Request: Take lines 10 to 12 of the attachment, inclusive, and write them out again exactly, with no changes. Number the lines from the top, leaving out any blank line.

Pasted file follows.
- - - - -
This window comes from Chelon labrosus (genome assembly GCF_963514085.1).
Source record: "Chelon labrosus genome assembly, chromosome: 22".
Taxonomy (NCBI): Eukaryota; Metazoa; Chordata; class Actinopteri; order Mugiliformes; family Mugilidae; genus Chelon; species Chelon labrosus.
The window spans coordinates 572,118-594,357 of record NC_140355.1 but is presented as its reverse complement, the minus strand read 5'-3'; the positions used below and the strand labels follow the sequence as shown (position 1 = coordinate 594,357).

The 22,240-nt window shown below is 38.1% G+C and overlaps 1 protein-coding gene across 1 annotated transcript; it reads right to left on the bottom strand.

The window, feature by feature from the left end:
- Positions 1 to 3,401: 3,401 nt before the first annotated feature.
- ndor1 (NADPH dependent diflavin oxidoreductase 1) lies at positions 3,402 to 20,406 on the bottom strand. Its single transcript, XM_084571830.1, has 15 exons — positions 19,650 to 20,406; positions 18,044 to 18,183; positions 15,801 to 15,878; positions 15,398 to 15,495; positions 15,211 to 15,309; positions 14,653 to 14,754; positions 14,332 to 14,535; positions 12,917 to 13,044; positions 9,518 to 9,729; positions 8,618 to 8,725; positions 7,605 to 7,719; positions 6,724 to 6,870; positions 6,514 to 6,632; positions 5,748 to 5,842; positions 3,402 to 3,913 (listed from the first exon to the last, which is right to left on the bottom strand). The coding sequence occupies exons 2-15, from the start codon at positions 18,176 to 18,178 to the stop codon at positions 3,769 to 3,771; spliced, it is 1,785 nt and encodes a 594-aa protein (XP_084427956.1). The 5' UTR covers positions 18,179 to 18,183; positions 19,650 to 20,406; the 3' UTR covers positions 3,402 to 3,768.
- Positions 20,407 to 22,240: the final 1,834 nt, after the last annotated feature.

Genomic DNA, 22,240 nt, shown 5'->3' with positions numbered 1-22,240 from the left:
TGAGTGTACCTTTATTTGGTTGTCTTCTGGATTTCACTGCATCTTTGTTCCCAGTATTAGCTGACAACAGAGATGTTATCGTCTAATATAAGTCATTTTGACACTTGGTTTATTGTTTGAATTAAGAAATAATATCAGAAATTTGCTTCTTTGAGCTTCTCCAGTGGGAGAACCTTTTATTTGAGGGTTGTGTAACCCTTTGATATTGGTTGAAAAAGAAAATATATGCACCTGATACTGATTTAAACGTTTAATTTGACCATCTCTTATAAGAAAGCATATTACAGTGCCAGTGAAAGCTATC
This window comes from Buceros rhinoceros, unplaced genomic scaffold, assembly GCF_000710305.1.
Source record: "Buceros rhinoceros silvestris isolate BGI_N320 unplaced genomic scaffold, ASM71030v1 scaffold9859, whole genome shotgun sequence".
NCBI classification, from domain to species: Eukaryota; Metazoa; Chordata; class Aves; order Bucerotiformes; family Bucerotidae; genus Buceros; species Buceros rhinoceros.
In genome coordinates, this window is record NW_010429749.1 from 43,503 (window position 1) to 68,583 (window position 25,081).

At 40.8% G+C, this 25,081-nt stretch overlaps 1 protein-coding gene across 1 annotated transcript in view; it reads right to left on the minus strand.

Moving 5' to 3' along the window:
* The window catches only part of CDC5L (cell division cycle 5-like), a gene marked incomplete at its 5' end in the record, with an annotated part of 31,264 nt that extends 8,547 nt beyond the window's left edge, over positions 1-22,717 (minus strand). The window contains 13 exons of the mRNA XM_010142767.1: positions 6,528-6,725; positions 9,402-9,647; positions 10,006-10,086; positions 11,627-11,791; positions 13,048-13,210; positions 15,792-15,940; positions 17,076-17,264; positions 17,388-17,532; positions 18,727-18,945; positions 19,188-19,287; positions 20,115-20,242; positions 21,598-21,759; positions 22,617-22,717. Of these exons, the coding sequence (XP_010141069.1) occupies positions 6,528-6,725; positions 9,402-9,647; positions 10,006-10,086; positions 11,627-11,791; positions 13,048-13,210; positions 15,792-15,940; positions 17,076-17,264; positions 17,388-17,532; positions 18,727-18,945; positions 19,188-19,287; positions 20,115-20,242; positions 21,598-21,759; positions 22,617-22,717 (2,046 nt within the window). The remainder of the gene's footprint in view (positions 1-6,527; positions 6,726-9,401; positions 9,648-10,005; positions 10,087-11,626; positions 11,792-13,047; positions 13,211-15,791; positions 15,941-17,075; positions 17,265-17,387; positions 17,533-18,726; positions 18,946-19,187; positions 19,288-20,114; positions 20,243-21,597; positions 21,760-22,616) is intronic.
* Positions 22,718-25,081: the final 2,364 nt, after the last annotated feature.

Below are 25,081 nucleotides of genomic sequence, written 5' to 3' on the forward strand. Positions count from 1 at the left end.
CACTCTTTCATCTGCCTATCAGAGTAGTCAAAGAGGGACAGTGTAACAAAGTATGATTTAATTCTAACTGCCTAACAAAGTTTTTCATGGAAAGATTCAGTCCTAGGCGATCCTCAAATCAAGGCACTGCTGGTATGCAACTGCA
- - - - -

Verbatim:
Genomic DNA, 22,240 nt, shown 5'->3' with positions numbered 1-22,240 from the left:
TGAGTGTACCTTTATTTGGTTGTCTTCTGGATTTCACTGCATCTTTGTTCCCAGTATTAGCTGACAACAGAGATGTTATCGTCTAATATAAGTCATTTTGACACTTGGTTTATTGTTTGAATTAAGAAATAATATCAGAAATTTGCTTCTTTGAGCTTCTCCAGTGGGAGAACCTTTTATTTGAGGGTTGTGTAACCCTTTGATATTGGTTGAAAAAGAAAATATATGCACCTGATACTGATTTAAACGTTTAATTTGACCATCTCTTATAAGAAAGCATATTACAGTGCCAGTGAAAGCTATC
This window comes from Buceros rhinoceros, unplaced genomic scaffold, assembly GCF_000710305.1.